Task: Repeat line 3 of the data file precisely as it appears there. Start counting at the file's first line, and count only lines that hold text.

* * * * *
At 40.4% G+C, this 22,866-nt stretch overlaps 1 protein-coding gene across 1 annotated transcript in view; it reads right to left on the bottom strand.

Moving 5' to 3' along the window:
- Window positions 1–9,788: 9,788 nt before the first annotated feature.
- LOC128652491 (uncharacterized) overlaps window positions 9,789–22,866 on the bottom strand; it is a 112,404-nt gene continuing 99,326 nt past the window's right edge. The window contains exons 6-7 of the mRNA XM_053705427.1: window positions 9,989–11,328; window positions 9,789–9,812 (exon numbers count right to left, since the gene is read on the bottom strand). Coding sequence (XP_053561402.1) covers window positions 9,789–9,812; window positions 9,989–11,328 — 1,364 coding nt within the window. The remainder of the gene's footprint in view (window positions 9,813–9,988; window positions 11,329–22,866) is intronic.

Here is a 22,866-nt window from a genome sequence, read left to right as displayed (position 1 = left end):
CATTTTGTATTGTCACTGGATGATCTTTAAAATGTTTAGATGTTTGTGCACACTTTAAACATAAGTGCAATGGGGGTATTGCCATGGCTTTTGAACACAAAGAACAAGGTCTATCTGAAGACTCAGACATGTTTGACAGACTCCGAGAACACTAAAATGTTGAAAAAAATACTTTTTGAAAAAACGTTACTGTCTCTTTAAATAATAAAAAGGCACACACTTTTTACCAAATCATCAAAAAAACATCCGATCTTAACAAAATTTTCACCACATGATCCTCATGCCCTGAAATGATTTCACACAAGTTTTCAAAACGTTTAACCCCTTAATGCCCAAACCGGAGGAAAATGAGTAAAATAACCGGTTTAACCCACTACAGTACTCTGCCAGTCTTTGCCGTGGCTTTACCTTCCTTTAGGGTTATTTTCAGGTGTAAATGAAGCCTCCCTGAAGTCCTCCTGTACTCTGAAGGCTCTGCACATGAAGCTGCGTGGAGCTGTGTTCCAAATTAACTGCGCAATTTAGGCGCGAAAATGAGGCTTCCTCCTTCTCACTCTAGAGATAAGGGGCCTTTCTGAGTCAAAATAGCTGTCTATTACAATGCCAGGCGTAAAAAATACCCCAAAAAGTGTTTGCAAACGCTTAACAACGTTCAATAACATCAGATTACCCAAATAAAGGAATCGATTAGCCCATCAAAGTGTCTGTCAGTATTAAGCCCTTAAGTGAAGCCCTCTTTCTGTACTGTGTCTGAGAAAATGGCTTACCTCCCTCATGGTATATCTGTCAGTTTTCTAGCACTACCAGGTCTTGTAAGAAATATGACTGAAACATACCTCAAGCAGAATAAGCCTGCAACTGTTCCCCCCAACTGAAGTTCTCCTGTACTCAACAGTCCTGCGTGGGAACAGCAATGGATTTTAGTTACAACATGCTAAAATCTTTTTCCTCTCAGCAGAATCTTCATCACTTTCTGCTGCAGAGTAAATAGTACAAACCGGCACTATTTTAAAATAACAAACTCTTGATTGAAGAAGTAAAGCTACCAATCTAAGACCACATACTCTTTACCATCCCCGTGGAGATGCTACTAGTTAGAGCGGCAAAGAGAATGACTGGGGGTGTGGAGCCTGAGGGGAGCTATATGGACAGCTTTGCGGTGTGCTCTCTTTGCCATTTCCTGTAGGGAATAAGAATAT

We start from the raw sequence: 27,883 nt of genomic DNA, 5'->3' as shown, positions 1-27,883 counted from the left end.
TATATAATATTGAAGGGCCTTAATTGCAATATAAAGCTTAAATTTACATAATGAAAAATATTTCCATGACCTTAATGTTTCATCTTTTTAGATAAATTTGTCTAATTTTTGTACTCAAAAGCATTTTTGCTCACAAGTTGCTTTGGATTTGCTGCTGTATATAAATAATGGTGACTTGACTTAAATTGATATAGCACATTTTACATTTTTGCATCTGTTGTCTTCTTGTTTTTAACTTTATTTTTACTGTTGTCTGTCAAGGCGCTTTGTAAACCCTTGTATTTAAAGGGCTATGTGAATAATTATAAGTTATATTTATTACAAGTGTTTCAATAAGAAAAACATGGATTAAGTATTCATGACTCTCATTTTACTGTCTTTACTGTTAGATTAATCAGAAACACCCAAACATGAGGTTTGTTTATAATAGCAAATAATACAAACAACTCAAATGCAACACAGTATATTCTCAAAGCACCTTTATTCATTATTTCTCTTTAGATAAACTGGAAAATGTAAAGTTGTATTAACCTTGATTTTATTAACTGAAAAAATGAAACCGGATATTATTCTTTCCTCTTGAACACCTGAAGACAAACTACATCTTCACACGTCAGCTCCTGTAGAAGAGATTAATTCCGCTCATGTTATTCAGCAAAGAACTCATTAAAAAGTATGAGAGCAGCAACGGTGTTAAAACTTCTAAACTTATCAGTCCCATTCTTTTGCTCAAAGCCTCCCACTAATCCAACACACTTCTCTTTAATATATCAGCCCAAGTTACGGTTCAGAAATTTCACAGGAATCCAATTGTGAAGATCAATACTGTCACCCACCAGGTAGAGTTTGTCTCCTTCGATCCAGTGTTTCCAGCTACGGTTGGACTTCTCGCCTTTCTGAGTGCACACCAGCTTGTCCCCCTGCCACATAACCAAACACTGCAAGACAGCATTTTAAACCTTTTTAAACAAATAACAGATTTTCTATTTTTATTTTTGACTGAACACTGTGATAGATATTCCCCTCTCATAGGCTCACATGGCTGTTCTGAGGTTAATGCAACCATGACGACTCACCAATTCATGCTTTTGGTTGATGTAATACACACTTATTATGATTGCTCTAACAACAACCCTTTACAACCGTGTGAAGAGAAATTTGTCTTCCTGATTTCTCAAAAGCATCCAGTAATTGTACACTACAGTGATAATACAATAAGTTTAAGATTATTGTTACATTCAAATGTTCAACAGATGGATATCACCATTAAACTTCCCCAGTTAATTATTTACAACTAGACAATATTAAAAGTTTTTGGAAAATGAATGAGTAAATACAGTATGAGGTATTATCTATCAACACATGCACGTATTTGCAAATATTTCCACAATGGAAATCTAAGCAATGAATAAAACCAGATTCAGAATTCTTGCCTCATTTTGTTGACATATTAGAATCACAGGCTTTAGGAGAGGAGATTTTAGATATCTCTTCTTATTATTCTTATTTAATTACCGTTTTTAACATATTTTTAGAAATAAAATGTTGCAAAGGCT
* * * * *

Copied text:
- Window positions 1–9,788: 9,788 nt before the first annotated feature.